Most people know me as a child passenger safety advocate, but few know that before I developed my obsession with car seats, my child-safety passion revolved around drowning prevention. With summer fast approaching, the topic is more pertinent than ever.
There are many steps people can–and should–take to prevent drownings. Fences, alarms, pool covers, and, of course, parental supervision. Another layer of protection comes from teaching children how to swim. If your young children don’t already know how to swim, please consider enrolling them in lessons.
This has been a bit of a controversial topic in the past. For a long time the American Academy of Pediatrics advised against swimming lessons for children under age 4. They said there was no proof that swimming lessons for smaller children did any good. They also worried that parents wouldn’t watch their kids as closely if they thought their kids could swim.
The problem is that it’s very difficult to prove a negative. How can we demonstrate that a child didn’t drown because that child had taken swimming lessons, or that they would have died had they not taken lessons?
It’s also true that some parents probably would become complacent and not watch their kids around water because they figure their child is “drown-proof,” but that is where emphasis on parental supervision needs to come in.
Last year the AAP did wind up revising their recommendations to include swimming lessons for children over age 1. They still wouldn’t be thrilled with my having enrolled both of my children in lessons at six months–again because there’s no proof it helps–but they do now believe that toddlers and preschoolers can benefit from learning to swim or learning water survival skills.
I liken swimming lessons to teaching kids how to cross the street. You don’t want a 2-year-old crossing the street alone, but that doesn’t mean you don’t talk to him about it. You tell him not to run into traffic, to cross while holding hands with an adult, and to look both ways. You certainly never expect him to be alone next to a street street, but if he ever is, maybe there’s a chance that he’ll remember your lessons.
The same goes for water. We never expect our children to be near a pool, river, lake, or ocean by themselves, but even the most attentive, careful parents have lapses or miscommunications. If young children find themselves near water, isn’t it better that they have learned about potential dangers? If they wind up in the water, isn’t it better that they have learned skills that might save their lives?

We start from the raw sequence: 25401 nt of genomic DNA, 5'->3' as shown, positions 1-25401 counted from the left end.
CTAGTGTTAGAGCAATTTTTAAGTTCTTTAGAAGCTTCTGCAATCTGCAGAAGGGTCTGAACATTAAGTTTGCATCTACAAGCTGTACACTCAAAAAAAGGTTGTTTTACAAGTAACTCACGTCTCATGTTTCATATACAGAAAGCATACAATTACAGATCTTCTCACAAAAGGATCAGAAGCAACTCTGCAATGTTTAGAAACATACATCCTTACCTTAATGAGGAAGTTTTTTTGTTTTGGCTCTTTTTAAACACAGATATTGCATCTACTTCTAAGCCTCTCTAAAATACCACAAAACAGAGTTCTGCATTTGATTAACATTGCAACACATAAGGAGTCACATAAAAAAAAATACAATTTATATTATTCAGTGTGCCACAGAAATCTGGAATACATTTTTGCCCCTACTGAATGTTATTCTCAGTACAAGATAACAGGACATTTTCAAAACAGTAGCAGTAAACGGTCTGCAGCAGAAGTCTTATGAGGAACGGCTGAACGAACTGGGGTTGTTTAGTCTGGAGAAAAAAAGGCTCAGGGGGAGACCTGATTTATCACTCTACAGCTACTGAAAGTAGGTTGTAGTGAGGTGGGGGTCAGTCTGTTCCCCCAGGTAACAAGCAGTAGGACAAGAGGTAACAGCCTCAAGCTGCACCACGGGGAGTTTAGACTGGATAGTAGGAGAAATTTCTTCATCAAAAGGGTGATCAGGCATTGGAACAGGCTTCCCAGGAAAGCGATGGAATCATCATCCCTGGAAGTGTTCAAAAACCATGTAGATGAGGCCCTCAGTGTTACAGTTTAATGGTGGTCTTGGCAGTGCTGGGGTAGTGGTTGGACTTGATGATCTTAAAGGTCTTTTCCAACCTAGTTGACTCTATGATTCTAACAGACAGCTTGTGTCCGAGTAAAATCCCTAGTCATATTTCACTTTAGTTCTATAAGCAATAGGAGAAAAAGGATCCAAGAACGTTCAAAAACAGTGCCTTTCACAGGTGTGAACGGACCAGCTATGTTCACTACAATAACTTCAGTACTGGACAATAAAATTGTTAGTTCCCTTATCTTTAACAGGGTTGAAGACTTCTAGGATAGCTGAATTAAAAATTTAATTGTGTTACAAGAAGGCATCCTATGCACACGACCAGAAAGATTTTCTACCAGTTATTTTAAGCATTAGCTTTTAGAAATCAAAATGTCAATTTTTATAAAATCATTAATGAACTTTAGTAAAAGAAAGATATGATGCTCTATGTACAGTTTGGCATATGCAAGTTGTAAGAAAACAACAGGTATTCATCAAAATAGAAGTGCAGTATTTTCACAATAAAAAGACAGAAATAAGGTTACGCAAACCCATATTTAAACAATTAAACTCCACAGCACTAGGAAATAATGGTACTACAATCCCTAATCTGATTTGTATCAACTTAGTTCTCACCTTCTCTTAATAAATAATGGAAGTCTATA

Of course knowing how to swim or get out of a pool is only one aspect of a cohesive system of safeguards. I like the “Safer 3” approach to pool safety:
- Safer Water: Install barriers and maintain safety equipment
- Safer Kids: Have constant adult supervision and teach kids to swim
- Safer Response: Know CPR and first aid, and have a phone with you at all times
In the coming months, play safe around the water, buckle up, stay hydrated, and try not to get a sunburn. (I have already failed on that last point–hopefully you’ll be luckier.) Most of all, enjoy time with your family and have a fun-filled summer!
Great post – just wanted to link to a fantastic post by a Coast Guard safety expert and former rescue swimmer – Drowning Doesn’t Look Like Drowning -http://mariovittone.com/2010/05/154/
A friend of mine actually helped save a 6 year old last summer after reading this.
I’m SO with you… plus, the earlier a child is exposed to the water in not only a “hey, this is somewhere to play” way, but in a “We have to be safe when we are playing” way, it’s not only exposing that child to the fun, but laying the groundwork for a lifelong habit of respecting things that are dangerous.
precautions and teaching aren’t things that can be used by themselves… they HAVE to be used together…
I’m with you, Jennie–in fact, I often wonder why I went with carseats for my advocacy instead of drowning prevention. Living in desert cities for the majority of my life, pools are a way of life and so are drownings. We had 2 happen to siblings of kids in my elementary school and my mom was in the backyard and helplessly stood by because she couldn’t get into a neighbor’s backyard when they discovered their toddler in the pool. People wondered why we put a fenced off our pool when we had it built a couple of years ago since our kids are older and it’s not code to do it (>:( ) and I said it was simply the thing to do–you always fence off a pool. Always. Anyway, thanks for the timely reminder!